joyreidweb.gif“A well regulated Militia, being necessary to the security of a free State, the right of the people to keep and bear Arms, shall not be infringed.” – Second Amendment, U.S. Constitution

“Yo I'm livin’ in this time behind enemy lines, so I got mine, I hope you (“got yourself a gun”). You from the hood, I hope you (“got yourself a gun” …you want beef I hope ya (“got yourself a gun”)…” – Nas, lyrics from “Got Yourself a Gun”

The Second Amendment to the U.S. Constitution consists of just one sentence; 27 words that have created one of the most contentious debates in American politics. At issue: whether the framers intended to give individuals (in the historic context, land-owning white men), the right to own guns, or whether the idea was to protect the right of states to form armed militias.

On June 26, the Supreme Court decided to settle the matter, taking its first Second Amendment case since 1939. In District of Columbia v. Heller, the court's four conservatives: John Roberts, Samuel Alito, Antonin Scalia and Clarence Thomas, joined by the “swing justice,” Anthony Kennedy, decided in favor of individual rights. So I guess we're all in the militia now.

Heller struck down Washington D.C.'s gun law, one of the country's toughest, which banned the registration of new handguns after September 1976 (when the law took effect); essentially barring anyone but law enforcement from carrying handguns in the District. The law also restricted gun ownership to shotguns and rifles kept unloaded, unassembled, or “trigger locked” at home.

Writing for the majority, Scalia, who has a talent for finding support for conservative political causes in the text of the Constitution, whether it’s broad rights for corporations or the “right” of George W. Bush to become president, said the ban made it too hard for law- abiding citizens to protect their homes by blowing away the bad guys. Scalia wrote that the handgun is special because “it can be pointed at a burglar with one hand while the other hand dials the police.” Nice touch.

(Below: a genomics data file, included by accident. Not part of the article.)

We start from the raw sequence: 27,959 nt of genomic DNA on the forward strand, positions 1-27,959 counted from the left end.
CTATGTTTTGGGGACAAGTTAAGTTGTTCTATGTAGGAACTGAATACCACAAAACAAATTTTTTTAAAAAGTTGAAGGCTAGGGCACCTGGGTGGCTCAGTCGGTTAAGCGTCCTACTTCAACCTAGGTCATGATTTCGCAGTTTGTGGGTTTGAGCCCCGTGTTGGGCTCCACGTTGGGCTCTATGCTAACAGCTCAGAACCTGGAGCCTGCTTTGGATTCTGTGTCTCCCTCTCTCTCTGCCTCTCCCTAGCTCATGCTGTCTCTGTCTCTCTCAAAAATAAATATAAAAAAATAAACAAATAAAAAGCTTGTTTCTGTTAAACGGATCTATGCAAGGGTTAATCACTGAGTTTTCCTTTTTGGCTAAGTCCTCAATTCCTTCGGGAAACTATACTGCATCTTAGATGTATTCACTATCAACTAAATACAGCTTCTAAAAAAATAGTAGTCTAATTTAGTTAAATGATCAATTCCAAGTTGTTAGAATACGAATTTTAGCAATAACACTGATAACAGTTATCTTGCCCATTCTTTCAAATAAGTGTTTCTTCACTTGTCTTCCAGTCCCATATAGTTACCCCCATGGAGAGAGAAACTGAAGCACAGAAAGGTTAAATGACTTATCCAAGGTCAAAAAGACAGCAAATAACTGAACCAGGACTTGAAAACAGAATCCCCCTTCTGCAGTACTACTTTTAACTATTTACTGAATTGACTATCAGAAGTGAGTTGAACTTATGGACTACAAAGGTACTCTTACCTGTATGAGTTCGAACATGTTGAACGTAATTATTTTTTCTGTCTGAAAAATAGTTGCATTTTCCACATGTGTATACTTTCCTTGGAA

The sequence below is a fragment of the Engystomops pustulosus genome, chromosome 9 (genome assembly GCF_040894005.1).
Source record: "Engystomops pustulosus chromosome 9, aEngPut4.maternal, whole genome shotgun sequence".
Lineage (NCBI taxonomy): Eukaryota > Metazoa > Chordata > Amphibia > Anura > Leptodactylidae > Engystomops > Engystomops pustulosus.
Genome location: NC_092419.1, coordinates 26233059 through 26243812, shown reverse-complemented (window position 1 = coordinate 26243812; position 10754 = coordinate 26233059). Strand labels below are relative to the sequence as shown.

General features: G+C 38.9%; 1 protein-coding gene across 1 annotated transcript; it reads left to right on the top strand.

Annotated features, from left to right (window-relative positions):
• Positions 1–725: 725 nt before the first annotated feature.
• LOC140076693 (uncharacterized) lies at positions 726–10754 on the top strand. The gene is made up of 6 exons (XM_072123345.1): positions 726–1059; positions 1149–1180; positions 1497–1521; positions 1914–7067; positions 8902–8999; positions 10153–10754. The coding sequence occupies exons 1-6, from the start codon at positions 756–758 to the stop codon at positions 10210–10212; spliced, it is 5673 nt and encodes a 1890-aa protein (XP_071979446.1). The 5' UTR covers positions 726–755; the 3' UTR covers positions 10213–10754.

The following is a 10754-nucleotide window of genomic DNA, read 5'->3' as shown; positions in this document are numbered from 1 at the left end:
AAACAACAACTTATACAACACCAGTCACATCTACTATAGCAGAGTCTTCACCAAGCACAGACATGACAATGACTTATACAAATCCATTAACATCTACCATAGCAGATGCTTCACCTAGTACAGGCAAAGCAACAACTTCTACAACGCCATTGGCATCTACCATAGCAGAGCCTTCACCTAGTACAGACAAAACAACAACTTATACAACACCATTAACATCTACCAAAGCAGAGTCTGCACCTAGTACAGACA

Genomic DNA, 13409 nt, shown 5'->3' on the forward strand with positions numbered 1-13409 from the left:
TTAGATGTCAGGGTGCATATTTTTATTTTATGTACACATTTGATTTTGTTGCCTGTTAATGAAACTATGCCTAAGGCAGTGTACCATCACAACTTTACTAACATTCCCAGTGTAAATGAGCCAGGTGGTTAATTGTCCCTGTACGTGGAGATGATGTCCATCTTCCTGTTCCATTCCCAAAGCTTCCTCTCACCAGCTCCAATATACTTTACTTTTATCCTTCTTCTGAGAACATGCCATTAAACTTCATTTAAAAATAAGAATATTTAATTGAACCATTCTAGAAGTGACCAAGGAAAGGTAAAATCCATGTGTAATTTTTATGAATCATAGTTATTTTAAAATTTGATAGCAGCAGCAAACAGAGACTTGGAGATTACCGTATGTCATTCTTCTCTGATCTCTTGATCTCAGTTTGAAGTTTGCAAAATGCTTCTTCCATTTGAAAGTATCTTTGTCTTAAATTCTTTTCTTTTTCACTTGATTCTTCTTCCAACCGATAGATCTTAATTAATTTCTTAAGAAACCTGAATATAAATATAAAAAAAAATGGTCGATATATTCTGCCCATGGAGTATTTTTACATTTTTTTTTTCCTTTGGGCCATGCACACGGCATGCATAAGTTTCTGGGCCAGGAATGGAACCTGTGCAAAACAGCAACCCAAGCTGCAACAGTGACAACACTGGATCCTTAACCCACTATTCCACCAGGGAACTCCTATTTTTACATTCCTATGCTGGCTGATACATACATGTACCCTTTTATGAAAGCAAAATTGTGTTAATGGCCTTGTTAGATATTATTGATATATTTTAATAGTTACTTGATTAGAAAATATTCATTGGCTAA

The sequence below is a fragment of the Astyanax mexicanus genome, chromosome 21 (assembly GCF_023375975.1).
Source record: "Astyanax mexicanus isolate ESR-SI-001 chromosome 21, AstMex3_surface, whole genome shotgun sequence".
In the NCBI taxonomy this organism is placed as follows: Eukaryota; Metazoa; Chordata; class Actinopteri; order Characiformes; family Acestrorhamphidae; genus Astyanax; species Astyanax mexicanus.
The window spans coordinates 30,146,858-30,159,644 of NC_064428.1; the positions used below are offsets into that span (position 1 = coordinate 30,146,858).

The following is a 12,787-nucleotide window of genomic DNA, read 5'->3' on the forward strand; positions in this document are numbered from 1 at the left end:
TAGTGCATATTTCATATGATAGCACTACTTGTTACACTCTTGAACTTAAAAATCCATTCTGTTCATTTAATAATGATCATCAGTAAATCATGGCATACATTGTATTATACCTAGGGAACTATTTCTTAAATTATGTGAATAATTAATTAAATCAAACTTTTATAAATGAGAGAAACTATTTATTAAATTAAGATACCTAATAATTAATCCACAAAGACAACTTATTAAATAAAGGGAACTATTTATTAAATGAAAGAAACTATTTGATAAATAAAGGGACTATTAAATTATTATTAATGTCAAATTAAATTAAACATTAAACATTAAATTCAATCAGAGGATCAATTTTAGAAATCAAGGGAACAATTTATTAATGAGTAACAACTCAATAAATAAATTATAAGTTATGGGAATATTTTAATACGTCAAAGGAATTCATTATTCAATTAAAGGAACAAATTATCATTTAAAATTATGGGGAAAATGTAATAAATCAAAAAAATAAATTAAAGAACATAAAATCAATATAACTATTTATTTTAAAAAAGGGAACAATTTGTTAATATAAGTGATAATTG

Now that Scalia's view has prevailed, would-be gun owners in D.C., including the case's namesake, Dick Anthony Heller, are eagerly awaiting their chance to carry – once a new law is passed that conforms to the court's ruling.

Not to be left out, the National Rifle Association announced that it would celebrate by filing new lawsuits seeking to overturn gun laws in Chicago and other cities, including a law in San Francisco banning residents of public housing projects from getting strapped.

Criminals who have made big business out of selling stolen firearms must be celebrating. FBI data shows that nearly 1.7 million guns were reported stolen in the 10 years between 1992 and 2002, with only four in 10 ever recovered; and statistics show that eight out of 10 stolen guns are taken from peoples' homes or cars.

Meanwhile, police in D.C., and in cities like Philadelphia, Detroit, Orlando, Miami and Memphis, where gun violence is nearing an epidemic, cannot be thrilled at the prospect that more people stopped for a traffic violation, involved in a domestic dispute or school violence incident, ejected from the workplace or contemplating suicide, could be armed with a legal handgun.

The NRA and its supporters, including Scalia, focus on guns used for “protecting the home.” But of the 30,694
U.S. deaths by firearm in 2005 (the last year for which the Centers for Disease Control has statistics), 40 percent were homicides, but 55 percent – more than 17,000 – were suicides (the other 5 percent were accidents, police and indeterminate shootings).

Suicides by gun have outpaced gun killings in the U.S. in 20 of the last 25 years. Given the despair that already exists in urban, and increasingly, suburban communities as the economy worsens, it's tough to celebrate the idea of more guns in more Americans' hands.

The Canadian comparison

Gun advocates argue that “guns don't kill people, people do.” They point to Canada, which they say has plenty of guns, but comparatively little violence. Statistics suggest otherwise. Canada has roughly one-tenth the U.S. population, with huge swaths of rural areas (analogous to Vermont or Oregon in the U.S.) where many people indeed own shotguns and rifles.

But only about 6 percent of Canada's roughly 10 million firearms are handguns, versus more than a third of
America's estimated quarter of a million guns. The U.S. had more than 11,000 gun homicides in 2005 according to the FBI, Canada, per its Department of Justice, had 222. Meanwhile, the U.S. has 5 times the gun murder rate, and 6 times the rate of gun-included robberies as the Canadians, even though our homicide and robbery rates without guns are roughly the same.

The real differences between Canada and the U.S. when it comes to gun violence are the lower rates of systemic, inner city poverty, and the heavily regulated nature of gun ownership north of the border, where every firearm is registered, and where gun control laws have grown stricter, not looser over the decades, resulting in homicide rates that are declining year after year.

And that might be the real lesson from Heller.

Scalia's opinion pointed out that the ruling did not “cast doubt on long-standing prohibitions on the possession of firearms by felons or the mentally ill, or laws forbidding the carrying of firearms in sensitive places such as schools and government buildings.”

Amen. With the individual right to bear arms on the books, the NRA and other gun advocates have no excuse to stand in the way of common sense gun control, which U.S. cities should seek to aggressively enact, with all deliberate speed. American lives depend on it.